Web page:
" Lord, help me find him," she begged.

She rounded the east ring and stopped, mouth open, as Ben moved in slow motion toward her. His hair was singed on one side, his face red raw, hands blackened, pants and shirt torn and filthy. 

But he was alive.

And in his arms he carried his love...... a tiny white casket, dirt still clingng to its sides. He set it on the ground at her feet and leaned into her. They hung on, swaying together and laughing and crying and wiping each other's faces.

They walked around the perimeter, each holding a handle, their precious cargo in between. The wind had started to die down and the air felt cool on Hannah's skin. She looked through the smoke, now greyer than black and could make out shapes up ahead.

A cheer went up as they stepped out of the haze into the clearing where women stood with picnic baskets, children clinging to their skirts, and men stooped to drink from water jugs. Hannah could feel the relief and sadness in the air.

She remembered with a stab.

"Dad. Dad's dead, Ben."

She set down her end of the casket and hurried through the crowd. He lay where she had left him, his head propped on towels, arms folded across his chest. Hazel sat on the ground beside him, head between her knees, back heaving with sobs.

Hannah bent to touch her shoulder. Hazel looked up.

"He loved you best Hannah. He always did."

"Only because I needed it, because I was weak."

"No, because you shared his heart, his passion for this place. It's always been just a bunch of trees to me." She picked up a blistered pear and tossed it. "I'm sick to death of pears." She sat silent for a moment. "You, Hannah, have the healing. I can feel it in your touch."

Hannah got up and looked back at Ben who stood by himself, guarding Daniel. She walked toward him, eyes fixed on his, hands slowly circing her belly, polishing and caressing it like the morning's first pear.

"We can always replant," she said.

Tuesday, 22 September 2015

Lucille goes to pot 

loves pot...

found pot

Actually make that pots..

I used to find a lot of funky junk on Craigslist until other people started copying me (story of my life...... and yes, Martha, I'm talking to you!)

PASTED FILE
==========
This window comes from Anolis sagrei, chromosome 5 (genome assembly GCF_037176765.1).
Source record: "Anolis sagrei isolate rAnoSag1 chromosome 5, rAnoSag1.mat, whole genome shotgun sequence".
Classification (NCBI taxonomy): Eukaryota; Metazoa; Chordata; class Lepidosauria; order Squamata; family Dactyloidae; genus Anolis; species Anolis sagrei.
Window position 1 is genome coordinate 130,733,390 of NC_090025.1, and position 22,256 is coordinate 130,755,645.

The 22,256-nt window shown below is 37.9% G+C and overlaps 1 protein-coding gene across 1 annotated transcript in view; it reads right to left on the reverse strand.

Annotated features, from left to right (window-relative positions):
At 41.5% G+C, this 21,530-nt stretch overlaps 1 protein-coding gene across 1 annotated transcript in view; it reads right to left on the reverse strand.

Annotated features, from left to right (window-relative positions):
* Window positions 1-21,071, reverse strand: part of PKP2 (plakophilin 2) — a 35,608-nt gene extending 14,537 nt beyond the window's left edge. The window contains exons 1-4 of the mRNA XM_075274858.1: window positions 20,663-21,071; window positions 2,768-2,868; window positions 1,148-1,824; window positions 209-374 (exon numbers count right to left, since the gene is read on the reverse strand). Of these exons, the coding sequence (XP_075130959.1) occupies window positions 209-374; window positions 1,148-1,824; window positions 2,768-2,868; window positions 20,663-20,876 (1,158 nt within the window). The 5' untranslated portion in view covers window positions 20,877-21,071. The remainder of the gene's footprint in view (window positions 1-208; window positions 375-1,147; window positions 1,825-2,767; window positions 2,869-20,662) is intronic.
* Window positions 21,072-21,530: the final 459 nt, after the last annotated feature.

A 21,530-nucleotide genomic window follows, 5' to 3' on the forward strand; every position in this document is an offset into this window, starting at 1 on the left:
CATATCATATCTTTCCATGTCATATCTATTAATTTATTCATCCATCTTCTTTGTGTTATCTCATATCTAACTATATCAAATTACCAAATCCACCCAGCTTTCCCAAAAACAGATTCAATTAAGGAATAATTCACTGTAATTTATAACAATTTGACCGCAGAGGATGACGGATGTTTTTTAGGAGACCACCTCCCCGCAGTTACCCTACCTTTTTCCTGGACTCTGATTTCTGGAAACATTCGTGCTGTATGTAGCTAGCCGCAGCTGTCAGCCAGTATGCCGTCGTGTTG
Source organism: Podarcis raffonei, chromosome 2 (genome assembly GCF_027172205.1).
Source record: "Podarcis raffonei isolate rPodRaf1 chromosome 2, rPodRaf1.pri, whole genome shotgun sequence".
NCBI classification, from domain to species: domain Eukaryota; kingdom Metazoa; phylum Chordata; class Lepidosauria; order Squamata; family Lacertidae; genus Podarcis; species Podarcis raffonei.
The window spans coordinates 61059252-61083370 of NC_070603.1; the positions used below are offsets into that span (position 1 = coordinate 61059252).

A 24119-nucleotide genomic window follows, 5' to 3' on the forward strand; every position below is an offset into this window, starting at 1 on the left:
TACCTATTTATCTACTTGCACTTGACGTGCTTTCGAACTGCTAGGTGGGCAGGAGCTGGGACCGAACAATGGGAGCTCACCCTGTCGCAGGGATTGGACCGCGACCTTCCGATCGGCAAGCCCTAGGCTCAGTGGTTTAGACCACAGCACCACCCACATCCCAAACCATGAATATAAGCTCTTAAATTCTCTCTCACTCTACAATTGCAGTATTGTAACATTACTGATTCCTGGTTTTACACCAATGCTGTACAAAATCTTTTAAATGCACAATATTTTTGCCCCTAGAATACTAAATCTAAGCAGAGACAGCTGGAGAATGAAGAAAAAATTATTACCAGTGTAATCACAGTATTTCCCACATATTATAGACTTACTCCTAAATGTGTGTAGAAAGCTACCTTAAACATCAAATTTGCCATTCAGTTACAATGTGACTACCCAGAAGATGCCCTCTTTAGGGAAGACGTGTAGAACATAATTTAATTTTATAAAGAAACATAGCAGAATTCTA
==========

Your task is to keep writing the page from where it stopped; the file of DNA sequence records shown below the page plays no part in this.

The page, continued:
On Sunday night, I perused just in case, and hit upon this stash of white and black enamelware in Vancouver. They made the mistake of saying OBO which meant it wasn't too intimidating to ask for a better price.

I flew there and back.... a mere 2 hours...and today set about cleaning them up so I could take them to my booth at the antique mall.

But as too often happens......

I just couldn't let them go.

They bring out the inner farmgirl in me. (the one that wears cute aprons and takes baskets of homemade bread and pie to Mr. Farmer in the field...not the one slinging manure)


I played with them for a while...

Autumn colours make such a striking contrast

This is a vintage diaper pail. The label says it can be used later for a garbage can. Glad they didn't say Soup!!

Fall pretties

vegetable soup in bed???? (It's my blog, okay?)

Yam soup coming up

too big for the pot

too big for the stove (I crack me up!)

soup de jour

(Please ignore the fact that just maybe this was a potty in a past life)

farmhouse mantel

bathroom counter vignette

pears in a row

classic black and white

Now that I've had my fun,

 it's time to bid them adieu.....

Here they are now, stacked and ready for someone else to fall in love with.

 If you like I will sell you one (for an arm and a leg)

I really should have shown you a 'before' of the insides of some of them....ranging from light yellow to darkest brown.

They submitted to a firm elbow, bleach, baking soda and every other concoction I could think of. Some took overnight soaking to be completely white and sparkling, others took just a few minutes but they are all lovely now.

It reminds me of us. many shapes and sizes, often lovely on the outside but with varying degrees of stains on the inside where people can't see.
 Some of us need a bit more scrubbing than others.

How precious to know, 
that the healing hand of God will gently remove those stains
 and restore us to the sparkling persons he intended us to be so we
can be put to good use.

Today my prayer is that you will let the warmth of his love

 wash over you

and make you brand new.

Tuesday, 15 September 2015


Sorry I haven't been in touch lately! Why it must be at least a month or so.


 Seven  months?????????? My stars!!!*******

That's what happens when you are flitting around the globe.

 First it was the Pulitzer for one of the little volumes I wrote last year entitled 'The Art of Exaggeration'

 then the Chelsea Flower Show to introduce my newest hydrangea/delphinium cross
 (requires heavy staking),

 then off to Oslo to see my 7 year-old grandson receive the Nobel for his working lego model of the human body (f**ts on command)

Next I finally baked that white chocolate merinque replica of Buckingham Palace
  the Queen has been begging me for (she ate it at one sitting),